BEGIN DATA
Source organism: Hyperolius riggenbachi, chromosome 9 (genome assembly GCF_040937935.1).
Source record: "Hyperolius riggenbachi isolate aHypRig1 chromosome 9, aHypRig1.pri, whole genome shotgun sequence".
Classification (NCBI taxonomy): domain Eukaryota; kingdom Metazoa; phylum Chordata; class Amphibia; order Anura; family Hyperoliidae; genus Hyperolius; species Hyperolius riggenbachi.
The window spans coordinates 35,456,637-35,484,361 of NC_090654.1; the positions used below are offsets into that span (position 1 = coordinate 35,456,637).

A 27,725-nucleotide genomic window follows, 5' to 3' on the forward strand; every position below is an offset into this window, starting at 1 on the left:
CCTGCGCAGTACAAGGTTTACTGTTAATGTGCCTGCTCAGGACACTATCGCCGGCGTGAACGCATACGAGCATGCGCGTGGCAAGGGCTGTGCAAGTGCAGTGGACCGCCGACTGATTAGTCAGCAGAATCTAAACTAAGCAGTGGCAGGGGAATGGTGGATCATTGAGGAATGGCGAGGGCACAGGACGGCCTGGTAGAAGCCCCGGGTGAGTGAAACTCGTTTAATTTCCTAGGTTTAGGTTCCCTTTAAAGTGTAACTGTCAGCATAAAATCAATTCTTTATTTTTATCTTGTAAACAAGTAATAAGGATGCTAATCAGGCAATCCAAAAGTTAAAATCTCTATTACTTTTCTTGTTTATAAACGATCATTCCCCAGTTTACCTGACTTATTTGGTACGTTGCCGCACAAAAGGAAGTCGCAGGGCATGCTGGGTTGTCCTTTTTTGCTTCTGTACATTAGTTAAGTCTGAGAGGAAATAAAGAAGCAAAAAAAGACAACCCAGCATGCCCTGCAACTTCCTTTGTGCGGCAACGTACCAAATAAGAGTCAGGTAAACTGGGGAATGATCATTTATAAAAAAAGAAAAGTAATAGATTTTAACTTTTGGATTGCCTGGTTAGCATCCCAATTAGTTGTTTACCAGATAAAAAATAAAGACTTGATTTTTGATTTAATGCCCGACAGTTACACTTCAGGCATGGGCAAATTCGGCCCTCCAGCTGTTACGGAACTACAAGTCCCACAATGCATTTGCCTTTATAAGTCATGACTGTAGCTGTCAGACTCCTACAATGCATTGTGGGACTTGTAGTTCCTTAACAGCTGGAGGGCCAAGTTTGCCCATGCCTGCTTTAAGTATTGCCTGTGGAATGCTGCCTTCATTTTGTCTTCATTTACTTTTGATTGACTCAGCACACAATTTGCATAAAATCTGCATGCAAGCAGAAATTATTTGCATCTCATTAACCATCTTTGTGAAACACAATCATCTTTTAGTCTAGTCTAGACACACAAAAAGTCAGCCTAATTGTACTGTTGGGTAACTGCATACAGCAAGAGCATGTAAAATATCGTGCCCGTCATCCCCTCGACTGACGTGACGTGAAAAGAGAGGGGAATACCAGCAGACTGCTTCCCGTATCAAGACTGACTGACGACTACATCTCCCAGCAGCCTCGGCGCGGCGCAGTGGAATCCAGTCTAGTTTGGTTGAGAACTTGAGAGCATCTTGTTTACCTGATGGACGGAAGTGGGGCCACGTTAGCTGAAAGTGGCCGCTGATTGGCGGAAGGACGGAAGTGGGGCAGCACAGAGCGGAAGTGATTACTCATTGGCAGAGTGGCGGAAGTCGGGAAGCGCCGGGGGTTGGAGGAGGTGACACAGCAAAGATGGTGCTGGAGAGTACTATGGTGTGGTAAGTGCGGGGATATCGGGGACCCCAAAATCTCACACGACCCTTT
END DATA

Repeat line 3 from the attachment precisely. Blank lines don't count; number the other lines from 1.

Classification (NCBI taxonomy): domain Eukaryota; kingdom Metazoa; phylum Chordata; class Amphibia; order Anura; family Hyperoliidae; genus Hyperolius; species Hyperolius riggenbachi.